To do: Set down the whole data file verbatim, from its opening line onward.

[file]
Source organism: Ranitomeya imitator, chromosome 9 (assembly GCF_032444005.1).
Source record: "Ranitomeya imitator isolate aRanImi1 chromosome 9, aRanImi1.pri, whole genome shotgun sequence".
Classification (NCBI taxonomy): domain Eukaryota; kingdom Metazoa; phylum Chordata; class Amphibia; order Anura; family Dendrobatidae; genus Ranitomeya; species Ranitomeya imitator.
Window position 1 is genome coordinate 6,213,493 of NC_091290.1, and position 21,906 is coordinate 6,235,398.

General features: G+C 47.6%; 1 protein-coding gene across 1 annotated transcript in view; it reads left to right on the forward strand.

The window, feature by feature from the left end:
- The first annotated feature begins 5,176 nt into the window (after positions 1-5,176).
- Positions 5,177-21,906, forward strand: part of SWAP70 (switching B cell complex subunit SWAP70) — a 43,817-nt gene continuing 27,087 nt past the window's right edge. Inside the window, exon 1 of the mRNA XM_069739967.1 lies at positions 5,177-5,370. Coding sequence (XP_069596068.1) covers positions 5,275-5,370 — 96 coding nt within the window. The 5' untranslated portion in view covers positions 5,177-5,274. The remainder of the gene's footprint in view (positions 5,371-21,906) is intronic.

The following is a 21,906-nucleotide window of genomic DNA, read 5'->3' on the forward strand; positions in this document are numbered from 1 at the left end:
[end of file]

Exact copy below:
Source organism: Ranitomeya imitator, chromosome 9 (assembly GCF_032444005.1).
Source record: "Ranitomeya imitator isolate aRanImi1 chromosome 9, aRanImi1.pri, whole genome shotgun sequence".
Classification (NCBI taxonomy): domain Eukaryota; kingdom Metazoa; phylum Chordata; class Amphibia; order Anura; family Dendrobatidae; genus Ranitomeya; species Ranitomeya imitator.
Window position 1 is genome coordinate 6,213,493 of NC_091290.1, and position 21,906 is coordinate 6,235,398.

General features: G+C 47.6%; 1 protein-coding gene across 1 annotated transcript in view; it reads left to right on the forward strand.

The window, feature by feature from the left end:
- The first annotated feature begins 5,176 nt into the window (after positions 1-5,176).
- Positions 5,177-21,906, forward strand: part of SWAP70 (switching B cell complex subunit SWAP70) — a 43,817-nt gene continuing 27,087 nt past the window's right edge. Inside the window, exon 1 of the mRNA XM_069739967.1 lies at positions 5,177-5,370. Coding sequence (XP_069596068.1) covers positions 5,275-5,370 — 96 coding nt within the window. The 5' untranslated portion in view covers positions 5,177-5,274. The remainder of the gene's footprint in view (positions 5,371-21,906) is intronic.

The following is a 21,906-nucleotide window of genomic DNA, read 5'->3' on the forward strand; positions in this document are numbered from 1 at the left end: